– Facts about Marijuana
– Thesis statement
Our writers will create one from scratch for
Explanation of how virtue ethics (Classical Theory) could resolve legalizing marijuana
Contrast of explanation with ethical egoism.
Views closer to mine
This document contains a proposal to legalize marijuana in United States of America. Many States have already legalized the use of marijuana for medical reasons and laws regarding the amount of ther drug people carry have been modified to the extent of those who have already been convicted given an opportunity to have their sentences/convictions revoked.
Both classical and contemporary theoretical perspectives will be applied in arguing for this social change. Assumptions contained in to virtue ethics contacting it with ethical egoism will be thoroughly exploring in presenting a case for legalizing marijuana in this county.
Sociology: Legalizing Marijuana –Research
The Washington Post opinion column of June 7th, 2013 written by Doug Fine (2013) offered five myths of legalizing marijuana. They were identified as, if pot is legal, more people will use it; law enforcement officials oppose legalization; getting high would be the top revenue generator for the cannabis plant; Big Tobacco and Big Alcohol would control the legal cannabis industry and the fifth reason was omitted from the post (Fine, 2013). However, it is my opinion that the greatest myth about legalizing marijuana is that if 17 million Americans at age 12 and over use the drug daily is it really illegal? This research will examine whether legalizing marijuana is indeed a myth and if it is to what extent.
Before proceeding any further it is important to take a look at what marijuana is in determining of it is rarely harmful for people to use it. Importantly, the promise for placing restrictions on the use of marijuana is the myth that it is harmful to the body. However, scientists have discovered that the drug has many medicinal benefits and really does not harm the body. Consequently, some states have already legalized its use for medical purposes (Beekman, 2013).
Marijuana or Cannabis is a plant which has psychoactive chemical properties known as, tetrahydrocannabinol (THC). When tested these chemical ingredients are found in its buds, leaves and flowers. Interestingly, this is the mostly used illicit drug since 17 million Americans age 12 years old and above has reported using it even though alcohol and tobacco are commonly consumed also. It means that 40 % of Americans are using marijuana and it is illegal (Morral et. al, 2002).
Further investigation has shown where the effects of using marijuana are less detrimental to the human body than alcohol and tobacco. However, unfortunately more people, are arrested, detained and convicted form its use. Even when it is not being used once the drug is in their possession they can be arrested and convicted. It would appear that US marijuana law need to be re-evaluated as to the real reason underlying such harsh penalties regarding its possession and use. Critics and advocates of marijuana use for medical reasons have advanced that these laws are unnecessary as well as unsubstantial (McKim, 2002).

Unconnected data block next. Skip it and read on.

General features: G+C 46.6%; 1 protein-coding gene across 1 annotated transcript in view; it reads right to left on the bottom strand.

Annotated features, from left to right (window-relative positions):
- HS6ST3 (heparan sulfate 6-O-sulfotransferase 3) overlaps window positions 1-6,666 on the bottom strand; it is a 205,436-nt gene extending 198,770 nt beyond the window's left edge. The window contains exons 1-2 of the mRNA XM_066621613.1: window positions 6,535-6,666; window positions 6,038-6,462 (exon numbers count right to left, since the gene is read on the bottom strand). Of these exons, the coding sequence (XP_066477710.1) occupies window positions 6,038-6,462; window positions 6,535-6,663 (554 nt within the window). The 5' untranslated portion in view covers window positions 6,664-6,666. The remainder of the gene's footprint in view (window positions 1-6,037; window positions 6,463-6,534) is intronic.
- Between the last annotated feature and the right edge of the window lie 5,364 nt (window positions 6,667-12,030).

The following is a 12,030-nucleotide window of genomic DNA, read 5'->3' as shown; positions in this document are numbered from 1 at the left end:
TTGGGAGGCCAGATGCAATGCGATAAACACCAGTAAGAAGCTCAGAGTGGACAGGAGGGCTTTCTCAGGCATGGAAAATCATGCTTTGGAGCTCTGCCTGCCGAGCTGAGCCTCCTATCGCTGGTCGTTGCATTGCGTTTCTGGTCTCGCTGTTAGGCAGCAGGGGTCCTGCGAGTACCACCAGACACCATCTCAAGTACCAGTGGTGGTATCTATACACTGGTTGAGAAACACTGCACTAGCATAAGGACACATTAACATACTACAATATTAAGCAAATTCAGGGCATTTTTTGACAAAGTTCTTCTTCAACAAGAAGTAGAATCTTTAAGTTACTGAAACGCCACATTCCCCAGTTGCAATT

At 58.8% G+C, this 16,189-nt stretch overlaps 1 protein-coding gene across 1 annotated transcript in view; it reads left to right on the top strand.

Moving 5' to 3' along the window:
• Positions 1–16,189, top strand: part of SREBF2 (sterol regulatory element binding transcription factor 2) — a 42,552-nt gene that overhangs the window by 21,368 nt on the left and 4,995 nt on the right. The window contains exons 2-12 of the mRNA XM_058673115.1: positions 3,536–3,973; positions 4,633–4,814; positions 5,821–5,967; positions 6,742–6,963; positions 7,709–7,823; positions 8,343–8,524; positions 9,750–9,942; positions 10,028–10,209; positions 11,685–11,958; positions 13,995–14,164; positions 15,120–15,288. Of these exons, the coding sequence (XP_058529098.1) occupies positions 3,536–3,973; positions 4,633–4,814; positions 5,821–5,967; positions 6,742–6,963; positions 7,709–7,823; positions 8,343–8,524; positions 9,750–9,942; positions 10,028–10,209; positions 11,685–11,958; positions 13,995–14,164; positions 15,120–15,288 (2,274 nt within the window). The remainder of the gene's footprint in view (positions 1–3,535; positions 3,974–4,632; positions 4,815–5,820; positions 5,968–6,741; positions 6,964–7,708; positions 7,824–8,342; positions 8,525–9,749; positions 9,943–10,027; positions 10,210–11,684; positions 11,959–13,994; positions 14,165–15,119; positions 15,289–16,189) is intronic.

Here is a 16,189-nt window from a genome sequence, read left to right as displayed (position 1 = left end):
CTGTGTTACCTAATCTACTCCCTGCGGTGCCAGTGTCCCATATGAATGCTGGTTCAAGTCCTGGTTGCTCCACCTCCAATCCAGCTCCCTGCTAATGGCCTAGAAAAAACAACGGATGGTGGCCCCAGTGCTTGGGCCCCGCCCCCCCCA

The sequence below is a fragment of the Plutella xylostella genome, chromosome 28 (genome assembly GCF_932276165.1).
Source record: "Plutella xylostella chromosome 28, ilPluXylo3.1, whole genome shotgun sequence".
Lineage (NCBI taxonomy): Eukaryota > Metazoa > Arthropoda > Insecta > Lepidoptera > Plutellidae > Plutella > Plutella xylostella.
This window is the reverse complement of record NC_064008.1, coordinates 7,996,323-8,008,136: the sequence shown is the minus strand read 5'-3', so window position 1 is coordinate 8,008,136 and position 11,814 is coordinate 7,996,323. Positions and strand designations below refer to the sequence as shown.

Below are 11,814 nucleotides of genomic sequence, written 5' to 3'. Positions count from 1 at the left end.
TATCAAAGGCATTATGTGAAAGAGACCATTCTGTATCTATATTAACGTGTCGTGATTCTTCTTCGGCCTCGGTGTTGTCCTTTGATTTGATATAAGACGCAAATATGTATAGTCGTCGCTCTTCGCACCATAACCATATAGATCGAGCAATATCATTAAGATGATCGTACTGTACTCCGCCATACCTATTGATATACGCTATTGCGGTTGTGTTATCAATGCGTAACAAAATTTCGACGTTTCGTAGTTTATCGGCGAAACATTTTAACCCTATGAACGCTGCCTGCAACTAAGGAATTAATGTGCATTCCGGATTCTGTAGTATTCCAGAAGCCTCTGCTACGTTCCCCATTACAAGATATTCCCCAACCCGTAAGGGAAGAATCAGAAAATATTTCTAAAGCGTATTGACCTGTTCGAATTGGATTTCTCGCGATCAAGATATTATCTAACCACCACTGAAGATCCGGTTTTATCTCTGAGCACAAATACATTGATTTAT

Facts about Marijuana
Consequently, it is imperative that facts concerning marijuana be examined in determining whether legalizing its use is essential with regards to the many people who are unnecessarily arrested annually and kept incarcerated at tax payers’ expense. These facts include knowing that many people marijuana do not abuse the drug neither do they use any other drug. Also, a large percentage of users are not dependant, which means they have not developed an addiction to the drug. Thirdly, analysts contend that the public is led to believe that the marijuana effects on the body increases with years of use, but there is no evidence supportive of this theory (Douglas, 2006).
Likewise a popular misrepresentation of the drug effects is that it causes mental illness. Again there is no scientific evidence to support this assumption. Another nonscientific assumption is that it increases cancer, but it has proven to retard the progress of many malignancies. Importantly, in the Netherlands where marijuana laws are less harsh the usage rates are similar. Therefore, legalizing the use may not necessarily increase it usage in United States of America where rates of marijuana use is already very high (Henquet et. al, 2005 ).
For the past twenty years persons over the age 18 are permitted to purchase marijuana in government regulated coffee shops in the Netherlands. Precisely, fewer Dutch teens use marijuana than those in United States of America. Hence, this is a message for United States of America Law enforcement who continues to have an unnecessary war on drugs. In reality there is no war except the one created by harsh laws aimed at incarcerated minorities in the population (Aranya & Williams, 2007).